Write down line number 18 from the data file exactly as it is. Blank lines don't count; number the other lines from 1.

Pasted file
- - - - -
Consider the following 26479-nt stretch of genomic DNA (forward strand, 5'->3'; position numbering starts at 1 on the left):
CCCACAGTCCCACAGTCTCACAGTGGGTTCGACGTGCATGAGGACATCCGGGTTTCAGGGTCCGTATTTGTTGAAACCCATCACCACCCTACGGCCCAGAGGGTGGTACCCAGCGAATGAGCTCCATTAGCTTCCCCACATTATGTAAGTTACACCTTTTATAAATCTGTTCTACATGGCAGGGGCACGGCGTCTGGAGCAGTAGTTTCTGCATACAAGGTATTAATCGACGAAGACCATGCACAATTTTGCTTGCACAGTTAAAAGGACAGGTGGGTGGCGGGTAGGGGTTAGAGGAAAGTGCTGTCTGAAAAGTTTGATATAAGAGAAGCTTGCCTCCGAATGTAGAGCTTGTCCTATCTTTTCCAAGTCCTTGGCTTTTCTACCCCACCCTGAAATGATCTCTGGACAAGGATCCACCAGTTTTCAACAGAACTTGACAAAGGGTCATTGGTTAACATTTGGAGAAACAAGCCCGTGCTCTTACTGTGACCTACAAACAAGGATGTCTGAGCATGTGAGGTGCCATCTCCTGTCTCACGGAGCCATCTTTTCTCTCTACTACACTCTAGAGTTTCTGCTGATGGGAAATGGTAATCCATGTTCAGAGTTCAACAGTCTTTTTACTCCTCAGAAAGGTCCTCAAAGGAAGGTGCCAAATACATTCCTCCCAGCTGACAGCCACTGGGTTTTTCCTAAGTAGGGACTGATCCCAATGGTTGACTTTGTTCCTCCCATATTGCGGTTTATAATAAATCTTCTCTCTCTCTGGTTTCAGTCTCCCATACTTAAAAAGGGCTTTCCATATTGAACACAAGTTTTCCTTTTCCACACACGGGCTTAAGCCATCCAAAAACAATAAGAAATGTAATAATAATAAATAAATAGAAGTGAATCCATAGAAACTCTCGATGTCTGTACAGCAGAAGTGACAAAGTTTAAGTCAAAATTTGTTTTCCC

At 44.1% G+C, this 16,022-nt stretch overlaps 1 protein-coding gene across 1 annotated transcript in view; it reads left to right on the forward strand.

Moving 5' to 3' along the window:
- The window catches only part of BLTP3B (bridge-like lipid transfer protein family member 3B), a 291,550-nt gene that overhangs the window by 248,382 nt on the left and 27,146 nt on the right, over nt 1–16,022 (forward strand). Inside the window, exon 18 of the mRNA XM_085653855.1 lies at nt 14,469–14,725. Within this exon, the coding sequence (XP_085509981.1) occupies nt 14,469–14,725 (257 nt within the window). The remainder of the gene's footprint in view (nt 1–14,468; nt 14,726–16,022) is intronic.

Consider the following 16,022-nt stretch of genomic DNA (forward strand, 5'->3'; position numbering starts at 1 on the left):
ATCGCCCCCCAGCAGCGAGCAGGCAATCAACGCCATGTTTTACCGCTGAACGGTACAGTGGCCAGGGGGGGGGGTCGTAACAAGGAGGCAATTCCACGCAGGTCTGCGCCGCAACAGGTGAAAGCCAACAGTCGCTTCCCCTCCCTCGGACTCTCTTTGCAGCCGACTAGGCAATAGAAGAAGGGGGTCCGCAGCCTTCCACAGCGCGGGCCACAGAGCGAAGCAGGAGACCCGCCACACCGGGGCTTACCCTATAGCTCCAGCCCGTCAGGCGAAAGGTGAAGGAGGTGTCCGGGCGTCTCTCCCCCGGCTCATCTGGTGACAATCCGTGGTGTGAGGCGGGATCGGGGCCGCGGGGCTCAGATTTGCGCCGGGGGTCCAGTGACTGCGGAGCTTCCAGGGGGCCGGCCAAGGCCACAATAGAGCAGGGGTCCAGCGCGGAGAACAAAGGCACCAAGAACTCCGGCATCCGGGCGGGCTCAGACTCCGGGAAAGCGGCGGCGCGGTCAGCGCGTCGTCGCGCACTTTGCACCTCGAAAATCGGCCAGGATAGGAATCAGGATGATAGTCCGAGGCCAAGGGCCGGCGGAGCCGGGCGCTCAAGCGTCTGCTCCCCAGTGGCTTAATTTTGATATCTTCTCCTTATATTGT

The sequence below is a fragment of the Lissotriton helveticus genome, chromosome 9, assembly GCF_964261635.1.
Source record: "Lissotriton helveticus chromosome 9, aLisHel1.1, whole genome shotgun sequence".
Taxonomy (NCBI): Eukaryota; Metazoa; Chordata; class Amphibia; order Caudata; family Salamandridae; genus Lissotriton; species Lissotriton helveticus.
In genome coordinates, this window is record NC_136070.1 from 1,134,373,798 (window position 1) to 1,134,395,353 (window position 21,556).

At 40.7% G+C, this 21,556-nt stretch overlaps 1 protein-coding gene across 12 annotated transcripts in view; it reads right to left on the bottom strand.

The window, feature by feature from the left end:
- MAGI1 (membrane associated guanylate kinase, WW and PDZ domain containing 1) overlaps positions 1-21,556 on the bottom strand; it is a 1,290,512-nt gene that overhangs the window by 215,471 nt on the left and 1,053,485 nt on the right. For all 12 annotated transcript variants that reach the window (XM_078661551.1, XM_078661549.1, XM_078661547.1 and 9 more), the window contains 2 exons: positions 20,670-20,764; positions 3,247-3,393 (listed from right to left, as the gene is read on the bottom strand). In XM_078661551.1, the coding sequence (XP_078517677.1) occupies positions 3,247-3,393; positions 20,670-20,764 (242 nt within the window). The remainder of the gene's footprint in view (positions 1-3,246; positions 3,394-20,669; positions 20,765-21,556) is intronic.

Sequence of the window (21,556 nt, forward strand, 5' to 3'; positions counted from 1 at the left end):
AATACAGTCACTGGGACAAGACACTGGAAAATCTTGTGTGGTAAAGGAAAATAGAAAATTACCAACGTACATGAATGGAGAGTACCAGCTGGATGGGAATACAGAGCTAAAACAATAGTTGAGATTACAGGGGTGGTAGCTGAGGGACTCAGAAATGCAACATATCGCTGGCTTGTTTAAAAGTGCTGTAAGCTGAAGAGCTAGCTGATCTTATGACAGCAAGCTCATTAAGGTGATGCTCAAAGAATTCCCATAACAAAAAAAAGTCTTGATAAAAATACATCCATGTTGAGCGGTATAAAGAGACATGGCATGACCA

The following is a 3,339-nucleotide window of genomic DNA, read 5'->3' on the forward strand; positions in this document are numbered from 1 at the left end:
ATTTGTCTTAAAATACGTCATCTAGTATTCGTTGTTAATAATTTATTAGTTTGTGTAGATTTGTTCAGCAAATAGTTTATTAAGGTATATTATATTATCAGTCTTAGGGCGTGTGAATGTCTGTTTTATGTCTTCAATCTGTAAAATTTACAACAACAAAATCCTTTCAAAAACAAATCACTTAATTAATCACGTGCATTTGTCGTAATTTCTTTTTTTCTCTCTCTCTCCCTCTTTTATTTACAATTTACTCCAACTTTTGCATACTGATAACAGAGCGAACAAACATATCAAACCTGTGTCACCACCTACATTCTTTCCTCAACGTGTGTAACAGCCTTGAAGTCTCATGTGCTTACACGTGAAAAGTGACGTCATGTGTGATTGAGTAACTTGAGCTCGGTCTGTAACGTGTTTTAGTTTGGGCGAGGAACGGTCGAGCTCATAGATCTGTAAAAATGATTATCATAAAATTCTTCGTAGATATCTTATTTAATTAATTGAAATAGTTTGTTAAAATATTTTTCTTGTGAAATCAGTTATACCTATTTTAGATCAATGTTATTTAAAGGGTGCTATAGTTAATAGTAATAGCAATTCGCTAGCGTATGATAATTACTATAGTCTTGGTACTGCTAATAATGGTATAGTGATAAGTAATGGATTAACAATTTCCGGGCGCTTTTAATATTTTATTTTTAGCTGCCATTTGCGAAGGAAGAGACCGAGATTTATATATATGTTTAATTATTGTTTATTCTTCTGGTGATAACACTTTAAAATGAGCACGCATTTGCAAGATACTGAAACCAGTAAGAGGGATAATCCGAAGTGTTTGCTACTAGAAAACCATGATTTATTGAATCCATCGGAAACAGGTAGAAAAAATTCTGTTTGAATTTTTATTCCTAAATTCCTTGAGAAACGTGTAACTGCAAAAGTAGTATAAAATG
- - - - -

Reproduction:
ATTTGTCTTAAAATACGTCATCTAGTATTCGTTGTTAATAATTTATTAGTTTGTGTAGATTTGTTCAGCAAATAGTTTATTAAGGTATATTATATTATCAGTCTTAGGGCGTGTGAATGTCTGTTTTATGTCTTCAATCTGTAAAATTTACAACAACAAAATCCTTTCAAAAACAAATCACTTAATTAATCACGTGCATTTGTCGTAATTTCTTTTTTTCTCTCTCTCTCCCTCTTTTATTTACAATTTACTCCAACTTTTGCATACTGATAACAGAGCGAACAAACATATCAAACCTGTGTCACCACCTACATTCTTTCCTCAACGTGTGTAACAGCCTTGAAGTCTCATGTGCTTACACGTGAAAAGTGACGTCATGTGTGATTGAGTAACTTGAGCTCGGTCTGTAACGTGTTTTAGTTTGGGCGAGGAACGGTCGAGCTCATAGATCTGTAAAAATGATTATCATAAAATTCTTCGTAGATATCTTATTTAATTAATTGAAATAGTTTGTTAAAATATTTTTCTTGTGAAATCAGTTATACCTATTTTAGATCAATGTTATTTAAAGGGTGCTATAGTTAATAGTAATAGCAATTCGCTAGCGTATGATAATTACTATAGTCTTGGTACTGCTAATAATGGTATAGTGATAAGTAATGGATTAACAATTTCCGGGCGCTTTTAATATTTTATTTTTAGCTGCCATTTGCGAAGGAAGAGACCGAGATTTATATATATGTTTAATTATTGTTTATTCTTCTGGTGATAACACTTTAAAATGAGCACGCATTTGCAAGATACTGAAACCAGTAAGAGGGATAATCCGAAGTGTTTGCTACTAGAAAACCATGATTTATTGAATCCATCGGAAACAGGTAGAAAAAATTCTGTTTGAATTTTTATTCCTAAATTCCTTGAGAAACGTGTAACTGCAAAAGTAGTATAAAATG